Media Coverage

The Villager: St. Paul reduces street work bills

The latest edition of The Villager leads with two issues that underscore St. Paul residents’ current frustrations with their elected representatives – mill & overlay, and organized trash collection, both of which are now the subject of lawsuits against St. Paul.

The mill & overlay article covers the city’s decision on June 19th to reduce mill & overlay rates and notes our upcoming appeal. It also quotes city real estate manager Bruce Engelbrekt, confirming the city’s intention to issue partial refunds to the approximately 100 property owners who had already paid the higher assessment.

The trash referendum saga has similar hallmarks. Most notably, the City’s willingness to ignore its own Charter provisions to shut down referenda, public hearings, and other measures designed to keep it accountable to its citizenry.

Read the Full Article: St. Paul reduces street work bills (.PDF)

Star Tribune: St. Paul cuts street repair bills, but some still question fairness

The Star Tribune has reported on the city’s decision to reduce our street assessments (June 22nd 2019, pp. B1-B2).

The city didn’t announce how it had arrived at the reduced rates at the council meeting on June 19th. According to the Star Trib, the cost of federally required ADA-compliant curbs was the primary driver for the lower charges.

It’s also clear that some members of the council had hoped to do more:

Both Noecker and Brendmoen said they’d prefer shifting mill and overlay costs citywide, but they couldn’t garner support on the council for raising the city’s tax levy even higher.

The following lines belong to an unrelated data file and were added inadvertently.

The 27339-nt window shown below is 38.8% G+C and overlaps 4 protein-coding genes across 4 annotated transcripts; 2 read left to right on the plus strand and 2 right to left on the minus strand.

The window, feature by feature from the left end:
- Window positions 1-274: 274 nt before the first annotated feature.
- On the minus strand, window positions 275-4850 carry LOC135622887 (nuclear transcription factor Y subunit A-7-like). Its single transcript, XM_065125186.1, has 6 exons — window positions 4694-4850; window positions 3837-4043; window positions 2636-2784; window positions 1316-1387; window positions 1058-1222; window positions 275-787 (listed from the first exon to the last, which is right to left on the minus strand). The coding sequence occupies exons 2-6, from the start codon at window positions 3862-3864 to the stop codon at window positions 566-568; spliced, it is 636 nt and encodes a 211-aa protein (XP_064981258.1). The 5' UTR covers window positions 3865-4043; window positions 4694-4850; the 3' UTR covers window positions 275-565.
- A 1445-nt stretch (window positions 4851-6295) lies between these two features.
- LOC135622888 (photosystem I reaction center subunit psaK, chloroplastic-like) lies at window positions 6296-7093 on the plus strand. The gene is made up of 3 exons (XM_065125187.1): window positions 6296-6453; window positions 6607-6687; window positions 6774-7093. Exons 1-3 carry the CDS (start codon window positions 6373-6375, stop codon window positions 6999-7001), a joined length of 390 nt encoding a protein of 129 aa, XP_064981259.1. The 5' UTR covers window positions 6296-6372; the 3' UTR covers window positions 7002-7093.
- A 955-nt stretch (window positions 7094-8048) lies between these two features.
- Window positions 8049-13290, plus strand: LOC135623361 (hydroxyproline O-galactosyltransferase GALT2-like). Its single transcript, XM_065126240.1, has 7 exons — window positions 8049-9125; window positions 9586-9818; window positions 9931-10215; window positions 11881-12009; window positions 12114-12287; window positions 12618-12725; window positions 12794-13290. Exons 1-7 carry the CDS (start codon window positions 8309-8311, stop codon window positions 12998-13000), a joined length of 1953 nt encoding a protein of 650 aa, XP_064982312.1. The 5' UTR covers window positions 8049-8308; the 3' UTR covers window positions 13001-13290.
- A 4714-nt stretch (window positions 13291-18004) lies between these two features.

As the above quote confirms, Mill & Overlay assessments are fundamentally revenue raising measures (i.e. taxes). They would be bundled with property taxes but for political pressure to keep the number low so that the less scrupulous members of the council can claim that property taxes aren’t going up on their watch.

Unlike some of their colleagues, CM Noecker and CP Brendmoen would prefer to be honest with their constituents about the overall tax burden.

We agree wholeheartedly with this approach. Let’s end the creative accounting and rebranding, and just call a tax a tax. Maybe then we can have a real conversation about how much it costs to run our city with our elected representatives, and start to rebuild some trust.

Read the full article: St. Paul City Council cuts street repair bills, but some still question fairness

Pioneer Press: City Council lowers street assessments

The Pioneer Press has covered the City Council’s June 19th decision to reduce our street assessments:

The article gives some great insight into the City’s reasoning, quoting CM Prince, CP Brendmoen, and CM Noecker. It provides more insight into the work that the City put in behind the scenes to try to spread the burden of these street repairs more equitably while working within budgetary and other real-world constraints.

CM Noecker said:

“We are shifting more of the cost of the street work to the general fund, so overall the cost to each property owner is likely to go down, and we are all shouldering the cost through property taxes.”

CM Prince also commented:

“The bills were so huge, and the testimony was so dramatic, I asked the council to delay a vote at the time,” said Council Member Jane Prince. “We routinely tell people they don’t own the street in front of their house. But when we bill them for these large assessments, it’s inconsistent. It’s hard for us to have it both ways.”

While the City’s efforts to reduce the burden on individual property owners are welcome, CM Prince’s words lay bare the central moral and legal fallacy here: the City admits that these are fundamentally public roads… except when the time comes to pay for them.